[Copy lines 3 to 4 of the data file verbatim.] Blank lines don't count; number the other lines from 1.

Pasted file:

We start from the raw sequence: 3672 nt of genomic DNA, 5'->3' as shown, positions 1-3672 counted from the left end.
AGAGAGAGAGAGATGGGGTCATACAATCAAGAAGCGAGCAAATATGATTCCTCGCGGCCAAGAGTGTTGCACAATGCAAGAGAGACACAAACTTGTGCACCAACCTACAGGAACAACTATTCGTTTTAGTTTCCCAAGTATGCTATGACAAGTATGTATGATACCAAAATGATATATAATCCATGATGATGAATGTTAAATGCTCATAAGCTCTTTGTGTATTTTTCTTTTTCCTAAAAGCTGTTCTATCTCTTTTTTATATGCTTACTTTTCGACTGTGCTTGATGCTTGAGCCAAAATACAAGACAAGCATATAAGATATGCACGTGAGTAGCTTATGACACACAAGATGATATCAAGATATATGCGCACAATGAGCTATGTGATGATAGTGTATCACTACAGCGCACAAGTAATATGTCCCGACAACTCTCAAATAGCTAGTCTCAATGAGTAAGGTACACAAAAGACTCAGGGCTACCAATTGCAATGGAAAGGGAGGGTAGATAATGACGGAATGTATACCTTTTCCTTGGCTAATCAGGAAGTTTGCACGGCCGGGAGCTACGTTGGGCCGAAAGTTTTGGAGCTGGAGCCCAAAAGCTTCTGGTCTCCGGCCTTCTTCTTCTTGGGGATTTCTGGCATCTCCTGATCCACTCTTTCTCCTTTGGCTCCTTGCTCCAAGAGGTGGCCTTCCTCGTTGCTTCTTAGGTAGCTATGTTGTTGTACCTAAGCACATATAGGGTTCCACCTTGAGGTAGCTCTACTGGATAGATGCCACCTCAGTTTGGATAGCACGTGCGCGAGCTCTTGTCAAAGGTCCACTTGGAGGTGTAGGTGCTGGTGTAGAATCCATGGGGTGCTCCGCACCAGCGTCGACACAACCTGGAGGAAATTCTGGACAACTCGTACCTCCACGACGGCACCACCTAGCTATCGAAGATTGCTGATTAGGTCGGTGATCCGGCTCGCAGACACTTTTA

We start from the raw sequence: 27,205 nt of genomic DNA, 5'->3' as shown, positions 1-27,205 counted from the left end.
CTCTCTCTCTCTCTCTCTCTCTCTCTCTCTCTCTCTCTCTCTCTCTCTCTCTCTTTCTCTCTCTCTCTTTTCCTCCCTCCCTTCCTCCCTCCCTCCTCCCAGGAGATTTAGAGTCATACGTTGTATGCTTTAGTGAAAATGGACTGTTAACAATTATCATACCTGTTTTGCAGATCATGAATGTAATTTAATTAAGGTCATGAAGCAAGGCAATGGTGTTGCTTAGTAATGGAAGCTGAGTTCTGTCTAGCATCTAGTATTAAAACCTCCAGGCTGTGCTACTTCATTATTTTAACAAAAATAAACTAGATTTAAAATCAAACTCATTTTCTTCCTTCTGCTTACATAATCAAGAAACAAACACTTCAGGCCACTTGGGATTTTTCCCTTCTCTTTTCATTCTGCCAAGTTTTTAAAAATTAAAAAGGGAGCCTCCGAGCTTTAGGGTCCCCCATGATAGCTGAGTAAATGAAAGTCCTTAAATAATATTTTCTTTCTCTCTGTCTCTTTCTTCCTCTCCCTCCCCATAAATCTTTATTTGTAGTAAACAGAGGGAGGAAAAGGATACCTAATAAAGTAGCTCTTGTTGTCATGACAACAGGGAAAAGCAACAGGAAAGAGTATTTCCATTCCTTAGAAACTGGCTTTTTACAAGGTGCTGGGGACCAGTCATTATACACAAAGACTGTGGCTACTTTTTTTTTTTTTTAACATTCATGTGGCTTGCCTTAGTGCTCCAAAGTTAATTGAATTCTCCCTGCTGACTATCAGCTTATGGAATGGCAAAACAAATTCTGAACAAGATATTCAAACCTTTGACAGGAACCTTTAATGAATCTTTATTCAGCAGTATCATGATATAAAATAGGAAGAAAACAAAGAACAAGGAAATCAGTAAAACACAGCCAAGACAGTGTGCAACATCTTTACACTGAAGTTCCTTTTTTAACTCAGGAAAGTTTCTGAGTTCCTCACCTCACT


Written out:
We start from the raw sequence: 27,205 nt of genomic DNA, 5'->3' as shown, positions 1-27,205 counted from the left end.
CTCTCTCTCTCTCTCTCTCTCTCTCTCTCTCTCTCTCTCTCTCTCTCTCTCTCTTTCTCTCTCTCTCTTTTCCTCCCTCCCTTCCTCCCTCCCTCCTCCCAGGAGATTTAGAGTCATACGTTGTATGCTTTAGTGAAAATGGACTGTTAACAATTATCATACCTGTTTTGCAGATCATGAATGTAATTTAATTAAGGTCATGAAGCAAGGCAATGGTGTTGCTTAGTAATGGAAGCTGAGTTCTGTCTAGCATCTAGTATTAAAACCTCCAGGCTGTGCTACTTCATTATTTTAACAAAAATAAACTAGATTTAAAATCAAACTCATTTTCTTCCTTCTGCTTACATAATCAAGAAACAAACACTTCAGGCCACTTGGGATTTTTCCCTTCTCTTTTCATTCTGCCAAGTTTTTAAAAATTAAAAAGGGAGCCTCCGAGCTTTAGGGTCCCCCATGATAGCTGAGTAAATGAAAGTCCTTAAATAATATTTTCTTTCTCTCTGTCTCTTTCTTCCTCTCCCTCCCCATAAATCTTTATTTGTAGTAAACAGAGGGAGGAAAAGGATACCTAATAAAGTAGCTCTTGTTGTCATGACAACAGGGAAAAGCAACAGGAAAGAGTATTTCCATTCCTTAGAAACTGGCTTTTTACAAGGTGCTGGGGACCAGTCATTATACACAAAGACTGTGGCTACTTTTTTTTTTTTTTAACATTCATGTGGCTTGCCTTAGTGCTCCAAAGTTAATTGAATTCTCCCTGCTGACTATCAGCTTATGGAATGGCAAAACAAATTCTGAACAAGATATTCAAACCTTTGACAGGAACCTTTAATGAATCTTTATTCAGCAGTATCATGATATAAAATAGGAAGAAAACAAAGAACAAGGAAATCAGTAAAACACAGCCAAGACAGTGTGCAACATCTTTACACTGAAGTTCCTTTTTTAACTCAGGAAAGTTTCTGAGTTCCTCACCTCACT